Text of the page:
The European Higher Education Area consists of at least 6,000 institutions and more than 30 million students. Within the area, however, there seems to be a new stratification emerging as reflected in the world university rankings, and a new concentration of talents - given the patterns of transnational academic mobility. Linked with this is the fifth point: the continental European tradition of public funding for higher education is likely to be affected by neoliberal market principles. New public management restructuring processes have been going on for many years across Europe, to reform university governance and management structures, often resulting in mergers and corporatisation of public higher education institutions.
Furthermore, Denmark, Sweden and The Netherlands in the past few years started to charge full cost fees for international students from outside of the EU, and there is increasing pressure on national tuition fees as well - for example, in The Netherlands and Belgium, as Hans de Wit commented in University World News on 18th September 2011. On the other side of Atlantic, it has been already argued that student loans in America have been analogous to the real-estate bubble: students have been urged to invest in something they cannot afford and do not need. The situation is not so different in the UK now, and the higher tuition fees and increasing student loans may also become a big issue of social inequality in many other European countries in the near future.
Both the quality of and fair access to higher education could be seriously put at risk. Thus, current 'mobility' policies and the role of universities and higher education systems as economic as well as science and cultural innovation institutions framed by the European Higher Education Area and European Research Area, are being called into immediate question by the shifting European economic geography divided between the North and the South, and also by the impending political debate about the role of the 'West' and 'Europe' in the world as international political and economic relations are rapidly changing on a world basis.
It would perhaps be well worth revisiting some of the contemporary and fashionable policy truths: that the world is a knowledge economy; that we are concerned with creativity and innovation in higher education systems; that universities are best run on a business model; and that the job of the social sciences is to provide research for policy-makers.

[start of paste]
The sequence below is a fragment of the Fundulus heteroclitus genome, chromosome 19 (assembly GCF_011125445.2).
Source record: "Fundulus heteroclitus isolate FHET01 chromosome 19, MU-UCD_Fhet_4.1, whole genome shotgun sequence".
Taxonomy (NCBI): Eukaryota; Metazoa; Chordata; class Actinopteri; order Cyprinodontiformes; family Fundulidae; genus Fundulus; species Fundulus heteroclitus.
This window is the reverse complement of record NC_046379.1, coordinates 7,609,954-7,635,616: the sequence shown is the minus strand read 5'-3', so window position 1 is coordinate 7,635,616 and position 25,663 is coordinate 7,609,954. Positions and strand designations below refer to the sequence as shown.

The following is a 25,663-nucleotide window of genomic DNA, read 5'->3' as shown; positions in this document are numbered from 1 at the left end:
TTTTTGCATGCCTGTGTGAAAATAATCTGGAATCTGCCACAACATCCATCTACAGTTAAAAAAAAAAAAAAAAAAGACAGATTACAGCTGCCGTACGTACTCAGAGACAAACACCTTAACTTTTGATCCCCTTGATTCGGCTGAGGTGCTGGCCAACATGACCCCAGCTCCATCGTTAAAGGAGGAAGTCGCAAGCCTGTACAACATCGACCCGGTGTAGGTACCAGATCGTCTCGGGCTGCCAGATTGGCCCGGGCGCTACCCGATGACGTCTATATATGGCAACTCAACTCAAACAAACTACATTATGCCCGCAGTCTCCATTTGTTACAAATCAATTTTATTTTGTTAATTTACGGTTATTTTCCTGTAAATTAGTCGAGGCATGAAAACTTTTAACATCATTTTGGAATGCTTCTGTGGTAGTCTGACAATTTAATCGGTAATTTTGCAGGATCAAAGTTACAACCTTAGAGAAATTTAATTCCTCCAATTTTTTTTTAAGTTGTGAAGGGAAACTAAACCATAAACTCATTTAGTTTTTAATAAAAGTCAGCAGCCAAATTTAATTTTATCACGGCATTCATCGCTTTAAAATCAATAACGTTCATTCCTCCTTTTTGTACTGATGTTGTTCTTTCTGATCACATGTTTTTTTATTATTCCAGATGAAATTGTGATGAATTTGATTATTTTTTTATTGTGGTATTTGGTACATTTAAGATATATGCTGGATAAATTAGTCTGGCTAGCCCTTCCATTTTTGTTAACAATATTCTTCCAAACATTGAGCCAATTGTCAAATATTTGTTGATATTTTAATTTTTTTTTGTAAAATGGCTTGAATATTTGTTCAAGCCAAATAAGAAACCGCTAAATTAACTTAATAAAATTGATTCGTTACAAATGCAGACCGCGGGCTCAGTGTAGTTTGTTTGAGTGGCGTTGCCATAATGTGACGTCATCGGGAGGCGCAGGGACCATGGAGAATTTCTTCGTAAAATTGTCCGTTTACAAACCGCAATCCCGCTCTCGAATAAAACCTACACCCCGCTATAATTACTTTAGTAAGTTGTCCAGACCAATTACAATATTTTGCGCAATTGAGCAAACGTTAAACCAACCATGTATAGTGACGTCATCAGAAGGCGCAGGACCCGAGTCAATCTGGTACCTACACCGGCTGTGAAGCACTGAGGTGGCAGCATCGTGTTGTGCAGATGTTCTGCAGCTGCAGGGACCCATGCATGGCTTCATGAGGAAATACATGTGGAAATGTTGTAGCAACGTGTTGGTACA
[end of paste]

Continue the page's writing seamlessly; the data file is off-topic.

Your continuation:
Before we freeze around the proposition that social sciences, such as economics, can confidently predict the future, we might as well review the questions we are asking the social sciences to sort out and ask again whether we are seeing an overconfidence in 'management' as a creative and liberating social technology especially appropriate for universities and for simultaneously inspiring and controlling academics.
We are living calmly with questions to which it seems answers are known: that is, what is the purpose and use of higher education in the public sphere of Europe - which is now named an 'Innovation Union'? What is the purpose and use of higher education - in a world in which serious efforts are being made to invent the managerial concept of 'impact' and link it with university funding?
What kinds of knowledge are European universities expected to produce - within ideologies such as 'robust and relevant research'? What will count as 'profit' for universities - a link with Libya? Our thinking about global economic and political relations and universities may not have been of the highest quality in the last couple of decades.
* Dr Terri Kim is a lecturer in comparative higher education at Brunel University in West London. Previously, she was a visiting scholar at the IEC Collège de France in Paris, and the department of international relations at the London School of Economics. She worked as a Brain Korea contract professor at Seoul National University, and was also an OECD-CERI consultant, invited to write a position paper on the globalisation of higher education. Her current research focuses on transnational academic mobility-migration and new knowledge creation in universities: a comparative analysis.